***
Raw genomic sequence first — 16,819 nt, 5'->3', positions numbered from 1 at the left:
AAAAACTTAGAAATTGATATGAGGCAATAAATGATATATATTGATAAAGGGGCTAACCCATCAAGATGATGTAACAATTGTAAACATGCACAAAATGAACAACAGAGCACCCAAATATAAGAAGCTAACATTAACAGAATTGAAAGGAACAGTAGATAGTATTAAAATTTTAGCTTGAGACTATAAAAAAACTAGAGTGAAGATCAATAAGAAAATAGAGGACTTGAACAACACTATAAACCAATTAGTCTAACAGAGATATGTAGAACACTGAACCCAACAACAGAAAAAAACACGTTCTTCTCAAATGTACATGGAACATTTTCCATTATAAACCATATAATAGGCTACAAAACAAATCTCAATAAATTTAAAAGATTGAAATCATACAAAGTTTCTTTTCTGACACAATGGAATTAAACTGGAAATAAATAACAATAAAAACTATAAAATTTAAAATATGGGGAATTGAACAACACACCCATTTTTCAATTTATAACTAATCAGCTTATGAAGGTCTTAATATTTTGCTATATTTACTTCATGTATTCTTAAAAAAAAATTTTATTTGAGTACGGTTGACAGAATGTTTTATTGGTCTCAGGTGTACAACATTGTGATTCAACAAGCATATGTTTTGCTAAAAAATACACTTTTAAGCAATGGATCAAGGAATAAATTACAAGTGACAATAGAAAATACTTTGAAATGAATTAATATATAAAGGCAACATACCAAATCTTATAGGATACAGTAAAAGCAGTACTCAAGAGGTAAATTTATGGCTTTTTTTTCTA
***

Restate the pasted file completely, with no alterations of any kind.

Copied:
Raw genomic sequence first — 16,819 nt, 5'->3', positions numbered from 1 at the left:
AAAAACTTAGAAATTGATATGAGGCAATAAATGATATATATTGATAAAGGGGCTAACCCATCAAGATGATGTAACAATTGTAAACATGCACAAAATGAACAACAGAGCACCCAAATATAAGAAGCTAACATTAACAGAATTGAAAGGAACAGTAGATAGTATTAAAATTTTAGCTTGAGACTATAAAAAAACTAGAGTGAAGATCAATAAGAAAATAGAGGACTTGAACAACACTATAAACCAATTAGTCTAACAGAGATATGTAGAACACTGAACCCAACAACAGAAAAAAACACGTTCTTCTCAAATGTACATGGAACATTTTCCATTATAAACCATATAATAGGCTACAAAACAAATCTCAATAAATTTAAAAGATTGAAATCATACAAAGTTTCTTTTCTGACACAATGGAATTAAACTGGAAATAAATAACAATAAAAACTATAAAATTTAAAATATGGGGAATTGAACAACACACCCATTTTTCAATTTATAACTAATCAGCTTATGAAGGTCTTAATATTTTGCTATATTTACTTCATGTATTCTTAAAAAAAAATTTTATTTGAGTACGGTTGACAGAATGTTTTATTGGTCTCAGGTGTACAACATTGTGATTCAACAAGCATATGTTTTGCTAAAAAATACACTTTTAAGCAATGGATCAAGGAATAAATTACAAGTGACAATAGAAAATACTTTGAAATGAATTAATATATAAAGGCAACATACCAAATCTTATAGGATACAGTAAAAGCAGTACTCAAGAGGTAAATTTATGGCTTTTTTTTCTA